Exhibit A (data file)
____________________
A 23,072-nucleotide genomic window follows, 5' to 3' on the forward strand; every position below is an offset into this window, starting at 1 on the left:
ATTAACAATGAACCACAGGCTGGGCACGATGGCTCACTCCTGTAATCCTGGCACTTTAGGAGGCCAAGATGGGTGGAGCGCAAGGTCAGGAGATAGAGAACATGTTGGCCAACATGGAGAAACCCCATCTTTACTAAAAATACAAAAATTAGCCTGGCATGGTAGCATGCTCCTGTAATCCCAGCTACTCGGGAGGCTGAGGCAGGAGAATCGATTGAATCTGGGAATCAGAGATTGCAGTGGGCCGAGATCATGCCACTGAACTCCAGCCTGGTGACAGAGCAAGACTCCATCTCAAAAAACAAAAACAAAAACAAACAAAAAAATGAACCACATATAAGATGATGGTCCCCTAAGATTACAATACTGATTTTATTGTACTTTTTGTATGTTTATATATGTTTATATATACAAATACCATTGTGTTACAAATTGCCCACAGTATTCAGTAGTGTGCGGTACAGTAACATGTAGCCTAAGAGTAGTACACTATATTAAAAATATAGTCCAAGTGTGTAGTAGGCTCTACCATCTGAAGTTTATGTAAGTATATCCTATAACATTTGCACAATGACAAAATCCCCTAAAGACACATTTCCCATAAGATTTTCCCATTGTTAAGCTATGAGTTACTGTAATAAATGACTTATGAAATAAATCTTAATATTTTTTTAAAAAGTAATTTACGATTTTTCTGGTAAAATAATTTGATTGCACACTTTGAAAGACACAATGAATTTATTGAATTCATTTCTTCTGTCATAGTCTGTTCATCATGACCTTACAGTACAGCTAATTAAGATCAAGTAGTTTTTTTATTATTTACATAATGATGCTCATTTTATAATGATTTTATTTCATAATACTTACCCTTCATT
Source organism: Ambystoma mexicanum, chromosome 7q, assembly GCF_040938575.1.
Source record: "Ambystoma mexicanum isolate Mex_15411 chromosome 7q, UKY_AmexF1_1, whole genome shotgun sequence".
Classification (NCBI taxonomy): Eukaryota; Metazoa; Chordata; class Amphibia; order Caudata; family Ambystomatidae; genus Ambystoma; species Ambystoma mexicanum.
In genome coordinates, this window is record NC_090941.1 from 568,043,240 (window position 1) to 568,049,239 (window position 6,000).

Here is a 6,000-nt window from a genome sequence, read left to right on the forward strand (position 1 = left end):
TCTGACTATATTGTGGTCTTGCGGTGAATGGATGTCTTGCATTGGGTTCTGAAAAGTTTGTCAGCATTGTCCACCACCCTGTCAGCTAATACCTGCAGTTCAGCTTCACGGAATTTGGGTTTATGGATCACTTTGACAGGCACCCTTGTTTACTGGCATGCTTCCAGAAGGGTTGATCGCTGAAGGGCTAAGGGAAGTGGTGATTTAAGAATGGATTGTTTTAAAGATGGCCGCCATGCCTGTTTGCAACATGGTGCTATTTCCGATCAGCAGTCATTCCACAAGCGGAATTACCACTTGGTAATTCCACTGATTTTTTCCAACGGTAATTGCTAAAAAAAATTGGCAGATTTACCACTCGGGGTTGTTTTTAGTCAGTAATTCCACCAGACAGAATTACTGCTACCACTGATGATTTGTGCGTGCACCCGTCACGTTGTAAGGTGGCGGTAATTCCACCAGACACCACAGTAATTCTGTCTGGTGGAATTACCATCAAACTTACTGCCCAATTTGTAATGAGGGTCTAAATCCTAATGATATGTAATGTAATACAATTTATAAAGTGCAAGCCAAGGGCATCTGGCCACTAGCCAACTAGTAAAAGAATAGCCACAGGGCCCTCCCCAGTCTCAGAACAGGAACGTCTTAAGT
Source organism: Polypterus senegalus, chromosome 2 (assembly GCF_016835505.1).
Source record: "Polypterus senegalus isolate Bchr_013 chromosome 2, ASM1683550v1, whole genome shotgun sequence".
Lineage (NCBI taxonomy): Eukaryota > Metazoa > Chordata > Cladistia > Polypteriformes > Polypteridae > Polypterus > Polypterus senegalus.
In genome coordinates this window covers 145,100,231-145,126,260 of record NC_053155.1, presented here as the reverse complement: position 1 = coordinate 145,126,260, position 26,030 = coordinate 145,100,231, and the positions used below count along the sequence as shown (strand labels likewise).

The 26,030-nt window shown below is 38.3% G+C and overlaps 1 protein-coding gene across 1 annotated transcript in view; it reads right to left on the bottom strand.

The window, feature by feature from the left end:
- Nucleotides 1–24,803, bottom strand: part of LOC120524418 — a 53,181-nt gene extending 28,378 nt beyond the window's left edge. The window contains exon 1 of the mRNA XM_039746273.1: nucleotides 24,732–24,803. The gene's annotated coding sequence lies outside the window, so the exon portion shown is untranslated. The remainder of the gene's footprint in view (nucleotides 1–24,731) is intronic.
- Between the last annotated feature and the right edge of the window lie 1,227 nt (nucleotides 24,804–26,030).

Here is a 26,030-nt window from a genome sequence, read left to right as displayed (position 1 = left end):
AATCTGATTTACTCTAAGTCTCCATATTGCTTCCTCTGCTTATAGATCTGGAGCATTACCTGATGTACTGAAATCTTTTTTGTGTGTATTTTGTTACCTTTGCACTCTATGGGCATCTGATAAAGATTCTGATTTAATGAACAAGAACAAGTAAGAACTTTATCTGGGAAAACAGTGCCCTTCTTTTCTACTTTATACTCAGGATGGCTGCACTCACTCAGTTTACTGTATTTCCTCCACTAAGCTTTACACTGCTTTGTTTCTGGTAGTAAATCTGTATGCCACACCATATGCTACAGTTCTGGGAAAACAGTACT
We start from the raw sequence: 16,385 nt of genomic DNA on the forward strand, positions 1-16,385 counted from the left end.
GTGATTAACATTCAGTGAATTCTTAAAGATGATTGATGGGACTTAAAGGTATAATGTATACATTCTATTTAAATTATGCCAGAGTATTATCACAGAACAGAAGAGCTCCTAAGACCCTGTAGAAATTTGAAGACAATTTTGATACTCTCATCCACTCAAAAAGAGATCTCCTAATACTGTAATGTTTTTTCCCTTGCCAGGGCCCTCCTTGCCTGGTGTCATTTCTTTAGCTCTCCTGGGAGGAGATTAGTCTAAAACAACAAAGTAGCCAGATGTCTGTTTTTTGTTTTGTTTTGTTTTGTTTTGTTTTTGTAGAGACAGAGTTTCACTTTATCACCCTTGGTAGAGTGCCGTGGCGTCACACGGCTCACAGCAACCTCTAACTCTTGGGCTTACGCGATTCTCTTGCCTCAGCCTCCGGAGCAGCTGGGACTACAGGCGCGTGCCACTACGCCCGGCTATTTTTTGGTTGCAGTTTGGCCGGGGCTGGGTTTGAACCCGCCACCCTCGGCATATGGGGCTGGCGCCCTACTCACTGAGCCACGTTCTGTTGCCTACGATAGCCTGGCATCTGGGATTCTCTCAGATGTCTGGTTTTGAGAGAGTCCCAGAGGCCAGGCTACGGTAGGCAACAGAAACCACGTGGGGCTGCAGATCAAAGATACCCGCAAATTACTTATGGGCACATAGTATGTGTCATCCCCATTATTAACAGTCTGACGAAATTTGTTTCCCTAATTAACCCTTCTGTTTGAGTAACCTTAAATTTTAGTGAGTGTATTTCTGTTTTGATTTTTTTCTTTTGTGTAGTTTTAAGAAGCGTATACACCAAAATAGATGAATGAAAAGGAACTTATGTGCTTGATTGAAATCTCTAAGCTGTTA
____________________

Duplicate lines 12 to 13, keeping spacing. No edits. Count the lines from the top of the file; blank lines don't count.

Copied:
In genome coordinates this window covers 145,100,231-145,126,260 of record NC_053155.1, presented here as the reverse complement: position 1 = coordinate 145,126,260, position 26,030 = coordinate 145,100,231, and the positions used below count along the sequence as shown (strand labels likewise).

The 26,030-nt window shown below is 38.3% G+C and overlaps 1 protein-coding gene across 1 annotated transcript in view; it reads right to left on the bottom strand.